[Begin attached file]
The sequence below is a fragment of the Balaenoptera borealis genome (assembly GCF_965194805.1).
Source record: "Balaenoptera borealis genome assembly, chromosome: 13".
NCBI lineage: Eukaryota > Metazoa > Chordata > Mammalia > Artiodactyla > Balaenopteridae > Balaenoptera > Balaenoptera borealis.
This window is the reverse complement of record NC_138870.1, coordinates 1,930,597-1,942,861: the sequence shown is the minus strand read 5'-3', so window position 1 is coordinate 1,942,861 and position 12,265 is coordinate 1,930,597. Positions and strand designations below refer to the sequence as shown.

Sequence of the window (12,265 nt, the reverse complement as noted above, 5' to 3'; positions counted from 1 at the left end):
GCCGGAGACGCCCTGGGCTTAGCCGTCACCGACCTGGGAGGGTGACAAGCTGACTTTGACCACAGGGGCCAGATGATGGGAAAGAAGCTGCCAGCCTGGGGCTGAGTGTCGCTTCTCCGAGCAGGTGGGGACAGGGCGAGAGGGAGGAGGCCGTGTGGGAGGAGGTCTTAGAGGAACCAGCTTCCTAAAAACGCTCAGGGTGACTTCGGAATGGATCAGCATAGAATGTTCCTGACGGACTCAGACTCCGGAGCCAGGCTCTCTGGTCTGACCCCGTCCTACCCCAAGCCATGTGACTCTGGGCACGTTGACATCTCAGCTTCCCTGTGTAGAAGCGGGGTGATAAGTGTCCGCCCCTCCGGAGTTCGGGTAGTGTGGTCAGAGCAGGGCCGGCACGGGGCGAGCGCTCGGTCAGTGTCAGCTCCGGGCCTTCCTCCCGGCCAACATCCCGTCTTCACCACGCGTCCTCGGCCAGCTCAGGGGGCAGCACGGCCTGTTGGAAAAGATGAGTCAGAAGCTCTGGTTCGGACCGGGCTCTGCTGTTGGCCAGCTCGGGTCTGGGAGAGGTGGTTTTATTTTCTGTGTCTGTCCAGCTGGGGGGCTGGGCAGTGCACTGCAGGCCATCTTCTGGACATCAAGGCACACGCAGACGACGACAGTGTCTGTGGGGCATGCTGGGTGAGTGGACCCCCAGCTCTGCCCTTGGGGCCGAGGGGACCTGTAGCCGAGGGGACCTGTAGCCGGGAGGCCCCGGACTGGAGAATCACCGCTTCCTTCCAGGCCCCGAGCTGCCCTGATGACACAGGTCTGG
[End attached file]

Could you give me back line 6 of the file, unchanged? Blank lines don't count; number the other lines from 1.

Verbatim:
GCCGGAGACGCCCTGGGCTTAGCCGTCACCGACCTGGGAGGGTGACAAGCTGACTTTGACCACAGGGGCCAGATGATGGGAAAGAAGCTGCCAGCCTGGGGCTGAGTGTCGCTTCTCCGAGCAGGTGGGGACAGGGCGAGAGGGAGGAGGCCGTGTGGGAGGAGGTCTTAGAGGAACCAGCTTCCTAAAAACGCTCAGGGTGACTTCGGAATGGATCAGCATAGAATGTTCCTGACGGACTCAGACTCCGGAGCCAGGCTCTCTGGTCTGACCCCGTCCTACCCCAAGCCATGTGACTCTGGGCACGTTGACATCTCAGCTTCCCTGTGTAGAAGCGGGGTGATAAGTGTCCGCCCCTCCGGAGTTCGGGTAGTGTGGTCAGAGCAGGGCCGGCACGGGGCGAGCGCTCGGTCAGTGTCAGCTCCGGGCCTTCCTCCCGGCCAACATCCCGTCTTCACCACGCGTCCTCGGCCAGCTCAGGGGGCAGCACGGCCTGTTGGAAAAGATGAGTCAGAAGCTCTGGTTCGGACCGGGCTCTGCTGTTGGCCAGCTCGGGTCTGGGAGAGGTGGTTTTATTTTCTGTGTCTGTCCAGCTGGGGGGCTGGGCAGTGCACTGCAGGCCATCTTCTGGACATCAAGGCACACGCAGACGACGACAGTGTCTGTGGGGCATGCTGGGTGAGTGGACCCCCAGCTCTGCCCTTGGGGCCGAGGGGACCTGTAGCCGAGGGGACCTGTAGCCGGGAGGCCCCGGACTGGAGAATCACCGCTTCCTTCCAGGCCCCGAGCTGCCCTGATGACACAGGTCTGG